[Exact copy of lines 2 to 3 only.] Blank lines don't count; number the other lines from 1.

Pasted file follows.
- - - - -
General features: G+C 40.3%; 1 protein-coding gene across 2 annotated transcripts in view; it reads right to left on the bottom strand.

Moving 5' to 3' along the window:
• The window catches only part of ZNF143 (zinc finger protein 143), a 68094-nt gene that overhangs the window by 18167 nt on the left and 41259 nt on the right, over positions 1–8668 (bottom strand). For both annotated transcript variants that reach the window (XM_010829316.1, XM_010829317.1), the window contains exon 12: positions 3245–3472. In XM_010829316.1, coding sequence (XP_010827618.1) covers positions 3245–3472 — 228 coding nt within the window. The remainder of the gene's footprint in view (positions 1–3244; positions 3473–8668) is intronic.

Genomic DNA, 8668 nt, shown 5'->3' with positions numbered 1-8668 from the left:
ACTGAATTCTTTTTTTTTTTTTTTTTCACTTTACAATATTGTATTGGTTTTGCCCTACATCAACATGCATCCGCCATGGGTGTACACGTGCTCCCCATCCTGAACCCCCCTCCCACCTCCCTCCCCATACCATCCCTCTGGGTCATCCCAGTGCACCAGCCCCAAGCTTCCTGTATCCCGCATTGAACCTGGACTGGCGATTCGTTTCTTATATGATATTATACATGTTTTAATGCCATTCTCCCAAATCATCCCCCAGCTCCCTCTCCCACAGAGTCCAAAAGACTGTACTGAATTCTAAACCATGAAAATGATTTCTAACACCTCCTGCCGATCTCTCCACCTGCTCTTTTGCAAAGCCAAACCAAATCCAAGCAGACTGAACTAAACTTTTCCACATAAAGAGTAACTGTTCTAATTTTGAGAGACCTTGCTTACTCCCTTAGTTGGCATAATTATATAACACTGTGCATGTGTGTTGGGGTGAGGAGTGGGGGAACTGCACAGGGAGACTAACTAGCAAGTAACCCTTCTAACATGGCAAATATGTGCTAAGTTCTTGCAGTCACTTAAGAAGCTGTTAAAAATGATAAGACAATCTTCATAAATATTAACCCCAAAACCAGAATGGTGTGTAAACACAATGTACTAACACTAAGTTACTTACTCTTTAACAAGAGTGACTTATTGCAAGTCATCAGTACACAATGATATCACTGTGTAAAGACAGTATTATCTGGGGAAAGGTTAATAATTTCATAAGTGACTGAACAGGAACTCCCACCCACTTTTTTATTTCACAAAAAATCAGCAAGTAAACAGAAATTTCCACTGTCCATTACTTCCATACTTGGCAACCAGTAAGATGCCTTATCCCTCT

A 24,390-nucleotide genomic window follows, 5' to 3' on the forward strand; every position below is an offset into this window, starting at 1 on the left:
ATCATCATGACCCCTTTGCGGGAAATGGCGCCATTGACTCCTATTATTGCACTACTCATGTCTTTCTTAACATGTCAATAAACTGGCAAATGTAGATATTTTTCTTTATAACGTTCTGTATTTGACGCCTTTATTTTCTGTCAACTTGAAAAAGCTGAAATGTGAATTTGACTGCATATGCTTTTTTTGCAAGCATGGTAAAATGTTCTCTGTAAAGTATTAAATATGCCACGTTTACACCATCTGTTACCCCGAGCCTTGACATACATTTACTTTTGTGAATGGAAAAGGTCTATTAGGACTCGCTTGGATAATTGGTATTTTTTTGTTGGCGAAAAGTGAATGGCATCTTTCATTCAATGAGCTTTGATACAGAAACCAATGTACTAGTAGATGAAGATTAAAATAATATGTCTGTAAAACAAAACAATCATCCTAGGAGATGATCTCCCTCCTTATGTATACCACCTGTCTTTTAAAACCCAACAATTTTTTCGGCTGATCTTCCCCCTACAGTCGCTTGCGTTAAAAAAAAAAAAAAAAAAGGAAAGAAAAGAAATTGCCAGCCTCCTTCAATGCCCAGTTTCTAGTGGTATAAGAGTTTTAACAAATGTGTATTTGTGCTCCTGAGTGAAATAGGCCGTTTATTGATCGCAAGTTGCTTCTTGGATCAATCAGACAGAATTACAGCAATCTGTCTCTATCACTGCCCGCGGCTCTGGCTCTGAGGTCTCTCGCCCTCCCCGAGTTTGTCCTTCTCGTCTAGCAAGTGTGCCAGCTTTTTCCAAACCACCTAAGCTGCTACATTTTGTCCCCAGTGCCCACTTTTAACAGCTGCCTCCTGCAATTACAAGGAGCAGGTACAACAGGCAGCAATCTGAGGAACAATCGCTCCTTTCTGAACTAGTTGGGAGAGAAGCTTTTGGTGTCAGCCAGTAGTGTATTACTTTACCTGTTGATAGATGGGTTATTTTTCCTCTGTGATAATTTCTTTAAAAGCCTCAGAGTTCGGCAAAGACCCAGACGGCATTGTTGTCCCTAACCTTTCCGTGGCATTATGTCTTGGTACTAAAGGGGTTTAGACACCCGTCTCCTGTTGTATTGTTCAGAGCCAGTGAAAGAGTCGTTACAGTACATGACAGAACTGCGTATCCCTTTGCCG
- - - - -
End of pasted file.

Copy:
Moving 5' to 3' along the window:
• The window catches only part of ZNF143 (zinc finger protein 143), a 68094-nt gene that overhangs the window by 18167 nt on the left and 41259 nt on the right, over positions 1–8668 (bottom strand). For both annotated transcript variants that reach the window (XM_010829316.1, XM_010829317.1), the window contains exon 12: positions 3245–3472. In XM_010829316.1, coding sequence (XP_010827618.1) covers positions 3245–3472 — 228 coding nt within the window. The remainder of the gene's footprint in view (positions 1–3244; positions 3473–8668) is intronic.